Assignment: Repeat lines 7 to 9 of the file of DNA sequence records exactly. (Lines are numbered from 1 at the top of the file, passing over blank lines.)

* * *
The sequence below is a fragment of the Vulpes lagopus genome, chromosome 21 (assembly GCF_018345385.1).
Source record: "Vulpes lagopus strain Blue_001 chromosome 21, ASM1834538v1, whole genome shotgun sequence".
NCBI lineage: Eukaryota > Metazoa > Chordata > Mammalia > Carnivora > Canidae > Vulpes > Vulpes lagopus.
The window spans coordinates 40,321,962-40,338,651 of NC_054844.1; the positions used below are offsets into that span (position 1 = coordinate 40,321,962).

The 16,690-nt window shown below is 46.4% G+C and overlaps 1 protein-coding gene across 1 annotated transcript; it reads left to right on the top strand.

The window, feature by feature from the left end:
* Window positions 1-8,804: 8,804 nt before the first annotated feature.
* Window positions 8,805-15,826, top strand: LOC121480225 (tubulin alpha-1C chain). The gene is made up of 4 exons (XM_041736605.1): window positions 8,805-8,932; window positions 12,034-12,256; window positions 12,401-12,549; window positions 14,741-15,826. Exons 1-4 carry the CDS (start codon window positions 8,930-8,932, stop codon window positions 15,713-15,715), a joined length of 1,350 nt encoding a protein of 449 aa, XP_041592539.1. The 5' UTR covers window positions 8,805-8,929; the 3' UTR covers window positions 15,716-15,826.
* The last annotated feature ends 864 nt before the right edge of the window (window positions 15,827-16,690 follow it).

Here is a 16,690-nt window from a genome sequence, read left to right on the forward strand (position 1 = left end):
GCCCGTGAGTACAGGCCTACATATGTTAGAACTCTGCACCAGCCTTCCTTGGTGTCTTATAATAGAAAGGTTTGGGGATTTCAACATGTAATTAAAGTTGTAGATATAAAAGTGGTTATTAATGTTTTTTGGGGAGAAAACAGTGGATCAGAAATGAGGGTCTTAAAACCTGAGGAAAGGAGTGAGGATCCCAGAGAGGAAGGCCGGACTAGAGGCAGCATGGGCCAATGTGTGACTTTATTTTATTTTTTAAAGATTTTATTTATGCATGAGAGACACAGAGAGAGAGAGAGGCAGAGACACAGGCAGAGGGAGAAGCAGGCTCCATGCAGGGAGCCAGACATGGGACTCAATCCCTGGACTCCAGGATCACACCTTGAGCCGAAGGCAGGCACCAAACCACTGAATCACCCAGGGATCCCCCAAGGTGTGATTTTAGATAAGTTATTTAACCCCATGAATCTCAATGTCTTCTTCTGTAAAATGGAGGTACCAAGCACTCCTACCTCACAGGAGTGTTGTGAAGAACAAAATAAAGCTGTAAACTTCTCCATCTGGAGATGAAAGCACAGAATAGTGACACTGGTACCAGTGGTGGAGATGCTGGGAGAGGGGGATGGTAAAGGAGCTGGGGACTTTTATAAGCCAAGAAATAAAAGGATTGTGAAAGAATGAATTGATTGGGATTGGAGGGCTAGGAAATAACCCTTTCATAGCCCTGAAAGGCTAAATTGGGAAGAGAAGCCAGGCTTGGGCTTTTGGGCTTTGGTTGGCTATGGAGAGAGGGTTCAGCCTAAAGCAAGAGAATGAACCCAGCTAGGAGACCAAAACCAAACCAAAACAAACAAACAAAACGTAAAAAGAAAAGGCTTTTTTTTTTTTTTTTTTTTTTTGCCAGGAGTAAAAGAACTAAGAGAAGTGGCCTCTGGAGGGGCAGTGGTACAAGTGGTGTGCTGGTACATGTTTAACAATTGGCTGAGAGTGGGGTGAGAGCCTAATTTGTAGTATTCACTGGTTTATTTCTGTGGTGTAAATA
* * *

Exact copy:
* Window positions 1-8,804: 8,804 nt before the first annotated feature.
* Window positions 8,805-15,826, top strand: LOC121480225 (tubulin alpha-1C chain). The gene is made up of 4 exons (XM_041736605.1): window positions 8,805-8,932; window positions 12,034-12,256; window positions 12,401-12,549; window positions 14,741-15,826. Exons 1-4 carry the CDS (start codon window positions 8,930-8,932, stop codon window positions 15,713-15,715), a joined length of 1,350 nt encoding a protein of 449 aa, XP_041592539.1. The 5' UTR covers window positions 8,805-8,929; the 3' UTR covers window positions 15,716-15,826.
* The last annotated feature ends 864 nt before the right edge of the window (window positions 15,827-16,690 follow it).